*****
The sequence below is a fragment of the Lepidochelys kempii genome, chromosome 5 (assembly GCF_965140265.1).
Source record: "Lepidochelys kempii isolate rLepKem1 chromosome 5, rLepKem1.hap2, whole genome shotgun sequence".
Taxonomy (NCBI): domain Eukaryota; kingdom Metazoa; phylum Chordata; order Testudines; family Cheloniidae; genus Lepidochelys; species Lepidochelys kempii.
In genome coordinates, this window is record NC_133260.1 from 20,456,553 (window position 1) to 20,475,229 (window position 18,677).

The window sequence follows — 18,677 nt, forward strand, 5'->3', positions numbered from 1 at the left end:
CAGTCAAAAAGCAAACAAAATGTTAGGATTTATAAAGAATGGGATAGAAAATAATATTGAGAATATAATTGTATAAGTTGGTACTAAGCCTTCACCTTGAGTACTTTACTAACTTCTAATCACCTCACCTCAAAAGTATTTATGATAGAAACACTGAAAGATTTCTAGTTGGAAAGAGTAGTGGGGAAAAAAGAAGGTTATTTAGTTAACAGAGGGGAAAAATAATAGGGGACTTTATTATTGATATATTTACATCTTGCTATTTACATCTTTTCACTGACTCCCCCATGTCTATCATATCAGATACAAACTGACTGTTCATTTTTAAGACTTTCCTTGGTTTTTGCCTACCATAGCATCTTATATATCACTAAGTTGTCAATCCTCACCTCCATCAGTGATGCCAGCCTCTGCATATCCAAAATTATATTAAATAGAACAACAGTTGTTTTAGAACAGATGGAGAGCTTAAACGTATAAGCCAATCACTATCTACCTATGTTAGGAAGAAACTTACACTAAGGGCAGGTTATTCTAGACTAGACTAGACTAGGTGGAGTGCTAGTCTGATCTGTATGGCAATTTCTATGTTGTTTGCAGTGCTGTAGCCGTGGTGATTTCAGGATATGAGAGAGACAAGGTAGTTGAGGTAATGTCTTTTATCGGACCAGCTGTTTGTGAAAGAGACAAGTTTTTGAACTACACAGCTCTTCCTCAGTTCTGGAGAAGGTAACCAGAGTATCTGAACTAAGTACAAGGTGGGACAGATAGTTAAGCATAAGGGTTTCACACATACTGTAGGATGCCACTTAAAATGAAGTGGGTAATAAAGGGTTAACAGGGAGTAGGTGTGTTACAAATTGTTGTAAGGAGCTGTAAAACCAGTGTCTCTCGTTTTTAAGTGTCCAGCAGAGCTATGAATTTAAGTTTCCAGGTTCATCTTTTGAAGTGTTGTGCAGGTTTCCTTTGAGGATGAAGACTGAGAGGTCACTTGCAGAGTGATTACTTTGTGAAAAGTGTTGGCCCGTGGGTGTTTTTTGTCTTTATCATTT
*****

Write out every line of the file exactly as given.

The sequence below is a fragment of the Lepidochelys kempii genome, chromosome 5 (assembly GCF_965140265.1).
Source record: "Lepidochelys kempii isolate rLepKem1 chromosome 5, rLepKem1.hap2, whole genome shotgun sequence".
Taxonomy (NCBI): domain Eukaryota; kingdom Metazoa; phylum Chordata; order Testudines; family Cheloniidae; genus Lepidochelys; species Lepidochelys kempii.
In genome coordinates, this window is record NC_133260.1 from 20,456,553 (window position 1) to 20,475,229 (window position 18,677).

The window sequence follows — 18,677 nt, forward strand, 5'->3', positions numbered from 1 at the left end:
CAGTCAAAAAGCAAACAAAATGTTAGGATTTATAAAGAATGGGATAGAAAATAATATTGAGAATATAATTGTATAAGTTGGTACTAAGCCTTCACCTTGAGTACTTTACTAACTTCTAATCACCTCACCTCAAAAGTATTTATGATAGAAACACTGAAAGATTTCTAGTTGGAAAGAGTAGTGGGGAAAAAAGAAGGTTATTTAGTTAACAGAGGGGAAAAATAATAGGGGACTTTATTATTGATATATTTACATCTTGCTATTTACATCTTTTCACTGACTCCCCCATGTCTATCATATCAGATACAAACTGACTGTTCATTTTTAAGACTTTCCTTGGTTTTTGCCTACCATAGCATCTTATATATCACTAAGTTGTCAATCCTCACCTCCATCAGTGATGCCAGCCTCTGCATATCCAAAATTATATTAAATAGAACAACAGTTGTTTTAGAACAGATGGAGAGCTTAAACGTATAAGCCAATCACTATCTACCTATGTTAGGAAGAAACTTACACTAAGGGCAGGTTATTCTAGACTAGACTAGACTAGGTGGAGTGCTAGTCTGATCTGTATGGCAATTTCTATGTTGTTTGCAGTGCTGTAGCCGTGGTGATTTCAGGATATGAGAGAGACAAGGTAGTTGAGGTAATGTCTTTTATCGGACCAGCTGTTTGTGAAAGAGACAAGTTTTTGAACTACACAGCTCTTCCTCAGTTCTGGAGAAGGTAACCAGAGTATCTGAACTAAGTACAAGGTGGGACAGATAGTTAAGCATAAGGGTTTCACACATACTGTAGGATGCCACTTAAAATGAAGTGGGTAATAAAGGGTTAACAGGGAGTAGGTGTGTTACAAATTGTTGTAAGGAGCTGTAAAACCAGTGTCTCTCGTTTTTAAGTGTCCAGCAGAGCTATGAATTTAAGTTTCCAGGTTCATCTTTTGAAGTGTTGTGCAGGTTTCCTTTGAGGATGAAGACTGAGAGGTCACTTGCAGAGTGATTACTTTGTGAAAAGTGTTGGCCCGTGGGTGTTTTTTGTCTTTATCATTT